Do the Angels have (need) team chemistry? …
Just landed in my old stumping grounds of Anaheim. Had a great 5 years here but I'm a Tiger now and we are here to eat.😺😺😺😺—
Torii Hunter (@toriihunter48) April 19, 2013
Torii Hunter returns to his “old stomping grounds” at an interesting time, with his former team reeling and seeking answers and, perhaps, needing leadership.
As I wrote in Spring Training, others will have to step up and fill the void of Hunter, who was the Angels’ heart and soul for the last five years — the one who called the team meetings, the one who lightened the mood and the one who, if necessary, got in your face.
The Angels don’t have a Torii Hunter in their clubhouse right now, but to be fair, hardly anybody does. What they do have is a litany of esteemed, accomplished players. Problem is, the vast majority of them are introverts.
One former player told me something interesting after Tuesday’s loss, which dropped the Angels to 4-10: “This is a good night for somebody in that clubhouse to say, ‘OK, coaches, get out — we’re going to talk this thing out. Let’s sit here all night until we figure this out.’ They don’t have that guy right now.”
Now, we are only 14 games into the season. And you don’t want to project all-out panic so early, which is why it’s wise to pick and choose your spots for a team meeting. But point taken.
That brings me to this question: Do the Angels have team chemistry?
Break that thought down long enough, and you can begin pondering your own existence. Is chemistry a requirement for winning, or does winning lead to chemistry? How is chemistry even defined? And does it even matter if a team gets along?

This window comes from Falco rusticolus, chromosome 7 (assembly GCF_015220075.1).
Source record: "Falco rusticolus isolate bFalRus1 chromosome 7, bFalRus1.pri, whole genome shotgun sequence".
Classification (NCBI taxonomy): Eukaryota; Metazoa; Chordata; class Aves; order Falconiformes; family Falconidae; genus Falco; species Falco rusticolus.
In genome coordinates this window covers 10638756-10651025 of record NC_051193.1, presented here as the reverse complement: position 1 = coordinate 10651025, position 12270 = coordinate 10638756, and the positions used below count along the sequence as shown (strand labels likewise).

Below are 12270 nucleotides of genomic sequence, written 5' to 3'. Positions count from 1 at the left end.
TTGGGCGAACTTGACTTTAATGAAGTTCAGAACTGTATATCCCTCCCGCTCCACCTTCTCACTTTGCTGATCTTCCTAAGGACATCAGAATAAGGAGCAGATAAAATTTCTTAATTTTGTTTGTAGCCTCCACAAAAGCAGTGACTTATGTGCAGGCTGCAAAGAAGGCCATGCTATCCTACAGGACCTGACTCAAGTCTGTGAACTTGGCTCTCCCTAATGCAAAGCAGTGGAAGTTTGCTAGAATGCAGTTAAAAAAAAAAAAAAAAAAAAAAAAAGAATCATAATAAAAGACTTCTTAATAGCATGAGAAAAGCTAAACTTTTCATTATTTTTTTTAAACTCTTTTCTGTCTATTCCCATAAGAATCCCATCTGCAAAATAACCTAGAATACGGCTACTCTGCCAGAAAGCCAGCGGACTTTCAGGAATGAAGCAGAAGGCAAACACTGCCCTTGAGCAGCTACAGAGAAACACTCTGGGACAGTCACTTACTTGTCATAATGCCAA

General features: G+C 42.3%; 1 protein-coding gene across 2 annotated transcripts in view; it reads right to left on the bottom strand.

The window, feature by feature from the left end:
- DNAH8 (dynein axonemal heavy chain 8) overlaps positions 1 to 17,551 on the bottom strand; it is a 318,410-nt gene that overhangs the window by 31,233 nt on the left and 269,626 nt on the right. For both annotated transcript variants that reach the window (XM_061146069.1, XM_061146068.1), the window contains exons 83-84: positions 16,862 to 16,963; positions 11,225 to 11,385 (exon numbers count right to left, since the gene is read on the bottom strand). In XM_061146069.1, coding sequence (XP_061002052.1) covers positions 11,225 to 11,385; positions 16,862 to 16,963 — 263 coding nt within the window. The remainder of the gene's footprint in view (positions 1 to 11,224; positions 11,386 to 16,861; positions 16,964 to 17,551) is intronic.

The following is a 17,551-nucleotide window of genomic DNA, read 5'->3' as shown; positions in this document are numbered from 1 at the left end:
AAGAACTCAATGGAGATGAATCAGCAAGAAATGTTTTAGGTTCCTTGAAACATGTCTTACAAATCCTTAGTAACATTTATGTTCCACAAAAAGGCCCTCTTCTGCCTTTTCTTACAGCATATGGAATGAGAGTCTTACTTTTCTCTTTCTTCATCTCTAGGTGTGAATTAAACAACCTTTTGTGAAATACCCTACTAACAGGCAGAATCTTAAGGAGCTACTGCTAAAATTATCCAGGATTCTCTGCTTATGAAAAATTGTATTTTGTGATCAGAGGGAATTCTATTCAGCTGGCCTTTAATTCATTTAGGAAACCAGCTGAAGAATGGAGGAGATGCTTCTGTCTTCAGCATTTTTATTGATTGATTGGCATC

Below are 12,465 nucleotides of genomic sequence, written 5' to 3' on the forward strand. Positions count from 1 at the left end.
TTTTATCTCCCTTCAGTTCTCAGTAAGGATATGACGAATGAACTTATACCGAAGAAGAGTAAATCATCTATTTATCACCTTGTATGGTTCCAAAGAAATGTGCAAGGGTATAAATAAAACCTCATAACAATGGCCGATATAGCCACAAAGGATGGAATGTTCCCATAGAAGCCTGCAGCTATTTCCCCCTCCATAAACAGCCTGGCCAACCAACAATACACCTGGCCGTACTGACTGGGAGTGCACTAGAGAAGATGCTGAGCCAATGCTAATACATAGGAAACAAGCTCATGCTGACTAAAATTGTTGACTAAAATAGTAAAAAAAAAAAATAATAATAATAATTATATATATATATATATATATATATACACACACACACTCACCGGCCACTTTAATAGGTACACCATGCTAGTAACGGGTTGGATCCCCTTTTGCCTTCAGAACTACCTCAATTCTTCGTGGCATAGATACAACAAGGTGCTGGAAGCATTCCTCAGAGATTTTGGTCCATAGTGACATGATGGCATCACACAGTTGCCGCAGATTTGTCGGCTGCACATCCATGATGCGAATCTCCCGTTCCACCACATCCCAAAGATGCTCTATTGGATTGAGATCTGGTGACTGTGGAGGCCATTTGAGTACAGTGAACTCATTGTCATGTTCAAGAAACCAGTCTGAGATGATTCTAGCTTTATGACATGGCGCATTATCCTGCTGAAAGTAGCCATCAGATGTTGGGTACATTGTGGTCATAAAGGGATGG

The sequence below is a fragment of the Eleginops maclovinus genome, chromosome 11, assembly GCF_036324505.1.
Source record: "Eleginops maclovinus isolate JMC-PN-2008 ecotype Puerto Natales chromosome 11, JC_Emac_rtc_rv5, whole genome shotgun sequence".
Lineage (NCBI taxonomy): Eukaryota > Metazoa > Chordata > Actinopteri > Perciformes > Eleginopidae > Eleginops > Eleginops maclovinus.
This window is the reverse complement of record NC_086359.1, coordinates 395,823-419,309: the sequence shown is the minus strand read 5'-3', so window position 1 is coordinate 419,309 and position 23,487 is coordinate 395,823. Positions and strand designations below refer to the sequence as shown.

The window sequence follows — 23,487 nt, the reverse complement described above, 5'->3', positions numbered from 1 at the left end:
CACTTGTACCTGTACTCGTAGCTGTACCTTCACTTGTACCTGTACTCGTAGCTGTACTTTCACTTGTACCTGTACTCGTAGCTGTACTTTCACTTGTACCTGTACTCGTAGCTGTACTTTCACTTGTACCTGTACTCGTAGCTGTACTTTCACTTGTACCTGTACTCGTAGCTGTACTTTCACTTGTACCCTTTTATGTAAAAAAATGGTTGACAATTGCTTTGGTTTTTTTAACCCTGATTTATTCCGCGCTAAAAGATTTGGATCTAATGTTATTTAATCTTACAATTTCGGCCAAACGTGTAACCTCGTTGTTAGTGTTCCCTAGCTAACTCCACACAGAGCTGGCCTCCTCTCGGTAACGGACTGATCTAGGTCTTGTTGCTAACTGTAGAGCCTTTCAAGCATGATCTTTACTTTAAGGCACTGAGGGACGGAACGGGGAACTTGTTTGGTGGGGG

Thing is, it’s easy to appear like you lack chemistry when you aren’t playing well. C.J. Wilson, who came from a tight-knit clubhouse with the Rangers, nonetheless believes “the ingredients are there” with the Angels …
“We do have really good team chemistry,” he said. “What we didn’t have was good luck. Look at [Joey] Votto’s game-winning hit against us. It didn’t even leave the infield. It’s just a ball that bounced weird and was unplayable. And that’s how we lost the game – on a bounce.
“All the ingredients are there. The hard thing is when you’re coming down to the last four or five days of Spring Training and the roster isn’t already set, because geniuinely there’s a couple decisions to be made. Then the team is not aware of what the team is.”
Coming together and forming that chemistry, Wilson said, is a process.
“It adds up, like bricks,” he added. “You have to put the bricks together. It’s not like some sort of bounce-house, inflatable thing, where you just hit a button. It doesn’t happen like that.”
Here’s something else Wilson scoffs at: The perception that teams have one leader. There are too many players on a baseball roster, Wilson believes, for one player (i.e., Hunter) to be the one, bona fide leader of a team.
“The reality is, every team has leaders — plural,” Wilson said. “… It’s never been just one guy. This isn’t basketball. You don’t just pass it to one guy and just let him steal the show. That’s not how it works.”
I’ll say this about the Angels so far: Despite the slow start, they seem like a loose group, from Albert Pujols to Jered Weaver to Mike Trout on down. How much impact will that eventually have? Maybe none. Maybe a lot. Impossible to say.
“At the end of the day, all you want in a teammate is a guy that delivers,” Wilson said. “That’s really all it boils down to. I would’ve loved to have a guy like Bob Gibson. People said he was mean – I’ll take a mean guy who punches 300 guys out a year any day, because you know you can count on him. That dependability is what you build those things around. The team is built around the dependable guys.”